Even though he was removed from 21st-century geopolitics by two centuries, the French leader Napoleon Bonaparte prophetically foretold of modern China’s rise on the world stage with his clairvoyant observation, “Let China sleep! For when he wakes, he will shake the world.”
In the aftermath of the giant’s awakening, an ineffectual and befuddled West has continued its ambivalent stance toward China—a fact not lost on the Chinese government and one that it will decisively take advantage of.
A post-Brexit United Kingdom, as a great power with historic and cultural ties to a few regions lately victimized by Chinese aggression, is uniquely placed to play a leading role in the new cold war with China.
As an important player in the affairs of the European continent, with an independent streak that often aligns with American interests, the U.K. can bridge the gap between the U.S. and the rest of the West in regard to the proper approach to take toward China.
While British Prime Minister Boris Johnson’s administration has recognized the specific nature of the Chinese threat and has taken some initial, appropriate first steps, the British government should adopt a far more aggressive stance toward China than its present one, and it should organize a coalition of democracies to similarly confront China.
After undertaking years of failed détente and appeasement with the Chinese government, Britain, America, and its allies must collectively implement a more consistent, vigorous, and hawkish foreign policy toward China with the clear message that its aggressive posturing within and beyond its mainland will no longer be tolerated.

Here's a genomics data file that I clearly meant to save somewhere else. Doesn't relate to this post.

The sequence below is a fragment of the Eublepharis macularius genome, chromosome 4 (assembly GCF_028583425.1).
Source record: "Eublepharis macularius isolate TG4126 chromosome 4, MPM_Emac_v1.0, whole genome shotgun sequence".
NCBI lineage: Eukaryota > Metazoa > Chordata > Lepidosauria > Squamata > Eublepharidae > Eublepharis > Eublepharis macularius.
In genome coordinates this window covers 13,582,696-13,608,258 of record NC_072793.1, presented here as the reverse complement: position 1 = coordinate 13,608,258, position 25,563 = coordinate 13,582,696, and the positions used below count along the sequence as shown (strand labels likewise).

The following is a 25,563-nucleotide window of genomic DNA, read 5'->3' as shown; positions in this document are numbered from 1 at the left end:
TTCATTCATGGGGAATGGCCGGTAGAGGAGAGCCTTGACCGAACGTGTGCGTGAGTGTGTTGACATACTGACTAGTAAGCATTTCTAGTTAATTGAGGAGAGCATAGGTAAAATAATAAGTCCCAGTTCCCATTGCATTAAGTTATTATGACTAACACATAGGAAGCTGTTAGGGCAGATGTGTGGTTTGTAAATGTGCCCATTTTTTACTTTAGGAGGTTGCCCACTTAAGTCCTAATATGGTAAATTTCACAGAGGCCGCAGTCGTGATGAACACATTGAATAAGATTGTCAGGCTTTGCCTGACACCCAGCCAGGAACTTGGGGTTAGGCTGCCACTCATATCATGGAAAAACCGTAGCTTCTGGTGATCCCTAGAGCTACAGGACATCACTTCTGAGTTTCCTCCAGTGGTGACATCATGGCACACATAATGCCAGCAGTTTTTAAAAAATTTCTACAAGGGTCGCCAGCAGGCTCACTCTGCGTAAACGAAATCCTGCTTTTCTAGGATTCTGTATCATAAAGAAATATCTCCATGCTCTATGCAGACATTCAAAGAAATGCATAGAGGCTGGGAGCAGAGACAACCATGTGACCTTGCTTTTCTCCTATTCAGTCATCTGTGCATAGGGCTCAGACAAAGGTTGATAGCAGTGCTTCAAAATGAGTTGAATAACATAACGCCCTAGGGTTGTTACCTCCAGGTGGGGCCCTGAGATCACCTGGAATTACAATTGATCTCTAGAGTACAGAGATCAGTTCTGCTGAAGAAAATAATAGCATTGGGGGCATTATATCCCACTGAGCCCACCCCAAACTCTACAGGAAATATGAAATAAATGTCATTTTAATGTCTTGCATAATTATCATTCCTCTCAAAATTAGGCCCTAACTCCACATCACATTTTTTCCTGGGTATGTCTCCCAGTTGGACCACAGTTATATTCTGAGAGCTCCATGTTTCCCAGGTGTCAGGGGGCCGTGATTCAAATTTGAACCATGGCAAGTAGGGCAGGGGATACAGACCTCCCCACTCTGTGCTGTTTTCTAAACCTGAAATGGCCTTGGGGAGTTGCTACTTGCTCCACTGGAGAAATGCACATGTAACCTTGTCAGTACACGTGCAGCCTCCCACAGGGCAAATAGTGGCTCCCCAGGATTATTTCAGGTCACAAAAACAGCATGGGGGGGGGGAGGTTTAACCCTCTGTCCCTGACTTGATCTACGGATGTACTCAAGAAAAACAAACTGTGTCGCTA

Having defeated the evils of Nazi fascism during World War II and of Soviet communism during the Cold War, a united Anglo-American front would prove vital in staving off Chinese aggression. However, for such an approach to work, the U.K. must first curb China’s growing influence within its borders.
A report from the Royal United Service Institute identified that Britain remains vulnerable to Chinese interference in nearly every aspect of the British economy. Under pressure from America and Conservative backbenchers in Parliament, the Johnson government reneged on a business deal with the Chinese technology company Huawei. This was a good step, but it must do more to remove Chinese influence from the British economy.
Some observers object that Chinese investment in the U.K. economy is too deeply entrenched and deep-rooted to be erased, but this is a troubling development in itself. China has been using infrastructure investment and debt diplomacy to influence the domestic affairs of other countries, and these methods could easily compromise Britain’s national security interests if left unchecked.
It may be the case that Chinese business ties to the British public and private sector are too intertwined to be fully removed, but some sort of effort must still be made to nullify the threat that they pose to British security.
Now that the U.K. is independent of European Union influence, it can also implement more punishing sanctions under the Magnitsky Act against China. To avoid the fallout of its potential extrication from its economic relationship with China, the U.K. should diversify its trading base and continue seeking free trade agreements and bilateral investment treaties with other countries, preferably ones with shared democratic values and institutions.
To replace the 5G mobile network promised by Huawei, the U.S. has indicated that it will build another 5G network and nuclear power stations, an offer that the British government would be wise to accept.
These measures would send a clear message to China that Britain will not condone its bribery and that its trust in China must be earned rather than bought.
A multilateral coalition of democracies under the helm of Anglo-American leadership would do much to undermine China’s growing influence in different regions of the world. From the Himalayas to the Caribbean, China continues to flex its muscles.